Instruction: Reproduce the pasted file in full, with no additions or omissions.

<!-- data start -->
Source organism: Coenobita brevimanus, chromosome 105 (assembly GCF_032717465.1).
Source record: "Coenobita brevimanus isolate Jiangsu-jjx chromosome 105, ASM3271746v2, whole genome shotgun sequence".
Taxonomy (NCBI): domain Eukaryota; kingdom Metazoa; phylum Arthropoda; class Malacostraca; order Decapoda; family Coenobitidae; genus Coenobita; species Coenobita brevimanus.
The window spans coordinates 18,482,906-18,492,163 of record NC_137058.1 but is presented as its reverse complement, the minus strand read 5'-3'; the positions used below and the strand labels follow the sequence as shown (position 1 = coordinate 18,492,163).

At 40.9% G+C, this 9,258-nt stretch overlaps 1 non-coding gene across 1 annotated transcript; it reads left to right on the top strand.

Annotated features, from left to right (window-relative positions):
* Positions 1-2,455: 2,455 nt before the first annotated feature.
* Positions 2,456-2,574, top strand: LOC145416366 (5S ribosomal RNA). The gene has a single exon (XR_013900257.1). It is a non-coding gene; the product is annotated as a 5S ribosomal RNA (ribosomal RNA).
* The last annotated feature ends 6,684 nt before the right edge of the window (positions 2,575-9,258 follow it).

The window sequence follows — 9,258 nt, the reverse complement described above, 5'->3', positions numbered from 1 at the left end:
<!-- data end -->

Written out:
Source organism: Coenobita brevimanus, chromosome 105 (assembly GCF_032717465.1).
Source record: "Coenobita brevimanus isolate Jiangsu-jjx chromosome 105, ASM3271746v2, whole genome shotgun sequence".
Taxonomy (NCBI): domain Eukaryota; kingdom Metazoa; phylum Arthropoda; class Malacostraca; order Decapoda; family Coenobitidae; genus Coenobita; species Coenobita brevimanus.
The window spans coordinates 18,482,906-18,492,163 of record NC_137058.1 but is presented as its reverse complement, the minus strand read 5'-3'; the positions used below and the strand labels follow the sequence as shown (position 1 = coordinate 18,492,163).

At 40.9% G+C, this 9,258-nt stretch overlaps 1 non-coding gene across 1 annotated transcript; it reads left to right on the top strand.

Annotated features, from left to right (window-relative positions):
* Positions 1-2,455: 2,455 nt before the first annotated feature.
* Positions 2,456-2,574, top strand: LOC145416366 (5S ribosomal RNA). The gene has a single exon (XR_013900257.1). It is a non-coding gene; the product is annotated as a 5S ribosomal RNA (ribosomal RNA).
* The last annotated feature ends 6,684 nt before the right edge of the window (positions 2,575-9,258 follow it).

The window sequence follows — 9,258 nt, the reverse complement described above, 5'->3', positions numbered from 1 at the left end: